Starring: Forest Whitaker, James McAvoy, Kerry Washington, Gillian Anderson, Simon McBurney. Rated R.
The Last King of Scotland is not a true story, nor is it primarily the story of Ugandan president Idi Amin, the man
responsible for the deaths of 300,000 of his countrymen during an eight-year reign that ended in 1979. It is the story of
Nicholas Garrigan (James McAvoy), a young Scottish doctor who falls into Amin’s good graces, and stays there long enough
to regret it. Based on Giles Foden’s 1998 novel, The Last King of Scotland is a tense thriller, but it is also
a chilling study of two men whose appetites lead to their downfall.
Amin (Forest Whitaker), who playfully referred to himself by many grandiose nicknames – among them, “Lord of All
Beasts of the Earth and Fishes of the Sea” and, yes, “King of Scotland” – is shown here as a charming
killer, capable of winning over (for a time) the international press corps with his wide smile and bellowing laugh, but just
as capable of slaughtering anyone perceived as a threat. He seduces people like Garrigan with vague pledges to build an independent
Uganda filled with roads, schools and hospitals. Others applaud him for who he is not: Milton Obote, his predecessor, who
used the presidency to line his own pockets.
For all his assumed geniality, though, Amin is wildly unpredictable, living in fear of enemies both real and imagined. His
violent tantrums make him seem mad, and indeed, there is evidence that Amin may have actually suffered from some mental illness.
But the man, portrayed so masterfully by Whitaker, is more shrewd than crazy. He hides the monster within, constantly sizing
up those around him and preying on their weaknesses. Once they’re in his vise-like grasp, he squeezes them until they
bleed, and Garrigan is no exception.
The young doctor is an easy mark. Just out of medical school, Garrigan is restless and eager to travel – anywhere, it
seems, so long as it’s far from home. Randomly, he chooses Uganda, where he has vague aspirations to help the poor villagers,
but not the requisite work ethic. Garrigan is an adventure-seeker, and though the idea of being of globe-traveling altruist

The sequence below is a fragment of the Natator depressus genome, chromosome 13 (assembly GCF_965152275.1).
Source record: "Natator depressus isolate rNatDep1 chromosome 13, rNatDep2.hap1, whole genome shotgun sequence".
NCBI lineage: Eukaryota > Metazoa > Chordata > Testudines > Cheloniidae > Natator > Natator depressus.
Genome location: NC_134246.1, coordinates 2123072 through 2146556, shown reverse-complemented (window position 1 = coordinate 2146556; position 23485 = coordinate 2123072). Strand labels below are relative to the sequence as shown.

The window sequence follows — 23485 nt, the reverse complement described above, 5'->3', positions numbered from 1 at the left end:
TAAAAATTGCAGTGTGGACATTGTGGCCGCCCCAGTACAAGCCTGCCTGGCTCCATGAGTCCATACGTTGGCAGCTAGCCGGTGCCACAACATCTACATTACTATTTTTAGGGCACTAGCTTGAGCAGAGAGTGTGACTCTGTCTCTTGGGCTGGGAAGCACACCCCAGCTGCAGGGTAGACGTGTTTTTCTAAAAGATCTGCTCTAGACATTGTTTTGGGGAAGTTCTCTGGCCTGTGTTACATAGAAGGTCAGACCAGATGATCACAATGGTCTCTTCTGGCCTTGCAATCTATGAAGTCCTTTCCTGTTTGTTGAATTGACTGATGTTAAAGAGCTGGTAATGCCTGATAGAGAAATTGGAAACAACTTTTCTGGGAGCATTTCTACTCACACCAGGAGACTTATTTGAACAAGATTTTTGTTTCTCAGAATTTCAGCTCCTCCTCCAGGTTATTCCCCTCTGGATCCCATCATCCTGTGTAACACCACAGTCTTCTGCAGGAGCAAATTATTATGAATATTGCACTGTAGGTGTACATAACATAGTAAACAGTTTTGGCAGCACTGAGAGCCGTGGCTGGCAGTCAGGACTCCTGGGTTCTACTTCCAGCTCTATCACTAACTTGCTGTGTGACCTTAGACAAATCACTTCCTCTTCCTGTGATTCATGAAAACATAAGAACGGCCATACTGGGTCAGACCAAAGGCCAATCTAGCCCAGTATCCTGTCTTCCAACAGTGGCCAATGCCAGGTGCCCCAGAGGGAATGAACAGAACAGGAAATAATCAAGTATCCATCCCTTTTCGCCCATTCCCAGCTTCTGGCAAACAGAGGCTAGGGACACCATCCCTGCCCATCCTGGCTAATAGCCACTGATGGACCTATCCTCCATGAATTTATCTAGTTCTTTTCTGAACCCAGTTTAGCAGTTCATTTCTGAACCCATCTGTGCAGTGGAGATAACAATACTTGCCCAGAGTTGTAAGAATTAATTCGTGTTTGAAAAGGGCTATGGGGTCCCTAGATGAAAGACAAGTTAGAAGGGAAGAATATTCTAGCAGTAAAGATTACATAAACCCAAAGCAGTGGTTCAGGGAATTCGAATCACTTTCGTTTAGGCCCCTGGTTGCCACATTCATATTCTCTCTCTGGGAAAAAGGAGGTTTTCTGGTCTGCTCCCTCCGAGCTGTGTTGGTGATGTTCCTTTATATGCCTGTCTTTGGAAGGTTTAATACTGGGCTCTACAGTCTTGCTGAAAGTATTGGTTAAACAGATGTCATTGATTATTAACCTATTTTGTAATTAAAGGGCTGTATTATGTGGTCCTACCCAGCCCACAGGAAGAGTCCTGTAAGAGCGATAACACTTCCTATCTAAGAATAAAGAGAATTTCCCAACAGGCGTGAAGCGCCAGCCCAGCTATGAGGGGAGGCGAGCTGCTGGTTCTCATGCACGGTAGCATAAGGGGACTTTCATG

has some romantic appeal, he doesn’t really want to get his hands dirty. A friend, Sarah (Gillian Anderson), senses
this; Amin exploits it. After a chance meeting with the president, Garrigan is invited to become his personal physician. Amin
plays on his vanities, feeding his youthful ego with lavish praise and expensive gifts. Garrigan takes the job, and before
long his hands are soaked with blood.
The Last King of Scotland is a political horror story, particularly relevant today, about the dangers of naiveté and
unwitting complicity. Garrigan, a fictitious character based on several of Amin’s confidantes, foolishly buys into the
empty rhetoric of a homicidal bully, never questioning his brutal reality. In the end, Garrigan is more a dupe than a malicious
accessory; he embraces ignorance, unwilling to sacrifice his privileged lifestyle for the sake of doing what’s right.
McAvoy’s boyish charms make those choices seem more forgivable, but Garrigan pays a steep price for his reticence.
Garrigan, of course, is forever in the shadow of the furious demagogue, whose excesses and mercurial menace lend him undeniable
magnetism. Whitaker’s performance as Amin is almost certainly the most powerful of his career. He strikes the perfect
balance of calculated cool and wild-eyed fervor, giving Amin a presence that is simultaneously riveting and terrifying. His
charisma is exceeded only by his sociopathic rage, a reminder that even the most dangerous killers sometimes greet you with